July 22, 2024

How do you get Shohei Ohtani out? Pitchers share their tales of woe


At some point this spring, Los Angeles Dodgers reliever Ryan Yarbrough figured someone would approach him. If anyone could understand the difficulty of getting Shohei Ohtani out, it would be Yarbrough.

On paper, Yarbrough should represent an uncomfortable foe for a left-handed hitter. Despite not throwing a single pitch topping 90 mph this season, his low arm slot and arsenal challenge hitters horizontally and present a frustrating look. And yet Ohtani tortured the left-hander on a June afternoon in 2019. That day Ohtani became the first Japanese player to hit for the cycle in the majors, and three of his hits came against Yarbrough.

He tried locating a fastball in the first inning but missed over the heart of the plate and Ohtani smoked it the other way for a home run.

Yarbrough tried getting him to chase a cutter away but it caught enough of the plate and Ohtani drove it over the left fielder’s head for a double.

He thought he’d fooled Ohtani on a full-count curveball only for Ohtani to reach out and poke it down the right-field line for a triple.

Two years later, he appeared to jam Ohtani with an inside fastball except that broken-bat shot wound up soaring over Manuel Margot’s head in right for another double.

So, yes, the question came within a few weeks of spring training this year when someone asked Yarbrough about a challenge the Dodgers won’t have to ponder for the next decade: How do you get baseball’s $700 million man out?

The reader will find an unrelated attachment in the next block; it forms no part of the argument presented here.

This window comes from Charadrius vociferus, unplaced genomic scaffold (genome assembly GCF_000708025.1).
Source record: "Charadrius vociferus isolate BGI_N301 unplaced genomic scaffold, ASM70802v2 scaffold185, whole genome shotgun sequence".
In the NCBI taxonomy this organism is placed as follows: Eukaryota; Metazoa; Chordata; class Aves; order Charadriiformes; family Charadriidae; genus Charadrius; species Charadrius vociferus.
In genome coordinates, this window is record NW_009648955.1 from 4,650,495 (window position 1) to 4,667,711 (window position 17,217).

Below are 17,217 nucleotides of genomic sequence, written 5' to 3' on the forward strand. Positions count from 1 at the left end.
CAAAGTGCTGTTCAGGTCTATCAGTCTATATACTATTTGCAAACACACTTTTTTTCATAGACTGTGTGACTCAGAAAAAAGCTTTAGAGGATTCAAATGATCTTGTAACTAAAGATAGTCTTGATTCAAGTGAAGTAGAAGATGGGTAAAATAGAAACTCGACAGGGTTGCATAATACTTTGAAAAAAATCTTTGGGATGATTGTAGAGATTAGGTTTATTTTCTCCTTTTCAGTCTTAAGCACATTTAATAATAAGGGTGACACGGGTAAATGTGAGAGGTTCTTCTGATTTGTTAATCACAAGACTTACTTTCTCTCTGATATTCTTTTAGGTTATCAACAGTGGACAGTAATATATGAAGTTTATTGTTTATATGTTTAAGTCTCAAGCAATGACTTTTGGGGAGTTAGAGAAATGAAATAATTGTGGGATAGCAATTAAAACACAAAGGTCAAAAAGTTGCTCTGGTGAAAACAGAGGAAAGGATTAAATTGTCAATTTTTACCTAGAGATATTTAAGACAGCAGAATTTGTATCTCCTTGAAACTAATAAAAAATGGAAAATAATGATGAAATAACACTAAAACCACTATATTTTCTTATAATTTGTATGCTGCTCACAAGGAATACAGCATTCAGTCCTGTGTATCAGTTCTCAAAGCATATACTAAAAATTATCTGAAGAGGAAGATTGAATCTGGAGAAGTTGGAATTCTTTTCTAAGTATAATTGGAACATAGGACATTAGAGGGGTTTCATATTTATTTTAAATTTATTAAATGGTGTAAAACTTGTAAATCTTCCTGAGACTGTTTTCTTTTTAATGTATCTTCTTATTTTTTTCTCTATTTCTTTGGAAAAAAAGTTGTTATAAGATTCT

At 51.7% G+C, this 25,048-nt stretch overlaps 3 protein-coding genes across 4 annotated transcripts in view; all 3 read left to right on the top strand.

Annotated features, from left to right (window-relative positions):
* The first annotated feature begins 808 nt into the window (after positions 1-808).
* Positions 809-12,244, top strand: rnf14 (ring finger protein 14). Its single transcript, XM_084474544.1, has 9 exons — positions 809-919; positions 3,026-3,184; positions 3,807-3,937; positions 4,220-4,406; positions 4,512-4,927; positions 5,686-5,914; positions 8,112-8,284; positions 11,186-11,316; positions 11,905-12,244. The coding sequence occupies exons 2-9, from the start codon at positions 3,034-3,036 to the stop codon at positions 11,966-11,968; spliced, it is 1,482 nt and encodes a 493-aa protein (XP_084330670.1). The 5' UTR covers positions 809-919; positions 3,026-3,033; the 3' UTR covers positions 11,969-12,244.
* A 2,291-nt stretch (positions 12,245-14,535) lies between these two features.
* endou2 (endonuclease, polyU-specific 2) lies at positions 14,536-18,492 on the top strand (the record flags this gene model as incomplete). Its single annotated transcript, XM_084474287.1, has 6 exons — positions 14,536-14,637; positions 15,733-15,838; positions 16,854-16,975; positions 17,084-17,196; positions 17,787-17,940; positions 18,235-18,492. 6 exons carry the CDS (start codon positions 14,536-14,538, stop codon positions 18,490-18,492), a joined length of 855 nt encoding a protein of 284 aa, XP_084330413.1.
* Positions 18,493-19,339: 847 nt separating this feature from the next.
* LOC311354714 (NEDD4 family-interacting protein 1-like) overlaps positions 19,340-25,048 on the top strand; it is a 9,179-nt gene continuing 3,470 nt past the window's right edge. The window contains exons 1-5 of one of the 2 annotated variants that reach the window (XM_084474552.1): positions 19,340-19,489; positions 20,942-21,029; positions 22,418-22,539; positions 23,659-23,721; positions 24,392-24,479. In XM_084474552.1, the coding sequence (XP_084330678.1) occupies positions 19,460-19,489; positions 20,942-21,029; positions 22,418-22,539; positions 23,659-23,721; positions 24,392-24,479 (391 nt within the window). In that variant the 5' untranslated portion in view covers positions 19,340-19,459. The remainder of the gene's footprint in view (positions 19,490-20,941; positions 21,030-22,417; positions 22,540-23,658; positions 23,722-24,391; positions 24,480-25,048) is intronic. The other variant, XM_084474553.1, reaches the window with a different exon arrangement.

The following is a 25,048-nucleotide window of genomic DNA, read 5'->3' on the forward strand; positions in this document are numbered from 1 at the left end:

“It’s tough to just continue to live off a certain pitch because he’s going to make an adjustment,” Yarbrough said. “It’s a one of one. He’s so unique.”

Ohtani’s first year with his new club has been fruitful. The designated hitter entered play Wednesday leading the majors in batting average (.320) and trailing only Aaron Judge (211) in wRC+ (188). He’s striking out less than ever.

“Where he’s at right now, if the ball is in his hitting zone, it’s gonna be hit hard somewhere,” Dodgers manager Dave Roberts told reporters this week.

How do you game plan against that? It’s a multipronged effort that has prompted even Roberts to chuckle over the years. After all, the Dodgers have been there, tried that, when Ohtani played for the Los Angeles Angels.

“I think sometimes people try to go up on him,” Roberts said earlier this season. “We tried to go up on him. But he … closed that window.”

To their credit, the Dodgers managed relatively well against Ohtani — an .828 OPS that is more than 100 points below his career average. Of course, that’s still some quality production.

Ohani has hit just .100 this season on pitches up and in within the strike zone, but that keyhole is minuscule and invites danger. If you miss, it’ll likely be right in the zone you’re looking to avoid. And if Ohtani continues to swing at pitches outside the zone at the lowest rate of his career, that leaves few options.

“Earlier in his career, he was more raw and he was more of a free swinger,” Boston Red Sox right-hander Lucas Giolito said. “So it actually wasn’t that — like game planning against him wasn’t that intricate.”

Giolito would pepper Ohtani with elevated fastballs on the outer half of the plate, hoping to get him to chase changeups down after getting ahead.

“You just didn’t want to miss,” he said.

Only seven pitchers have faced Ohtani more often than Giolito (26 plate appearances). He struck Ohtani out nine times — while yielding six extra-base hits, including three homers

“He’s adjusting quickly,” Giolito said. “So you can beat him on certain pitches in one at-bat and strike him out and then the next at-bat, he makes that quicker adjustment. … I gave up a home run to him on a fastball up out of the zone. He’s now reaching out and staying on the changeup. And I’ve given up some hits on the changeup as well.”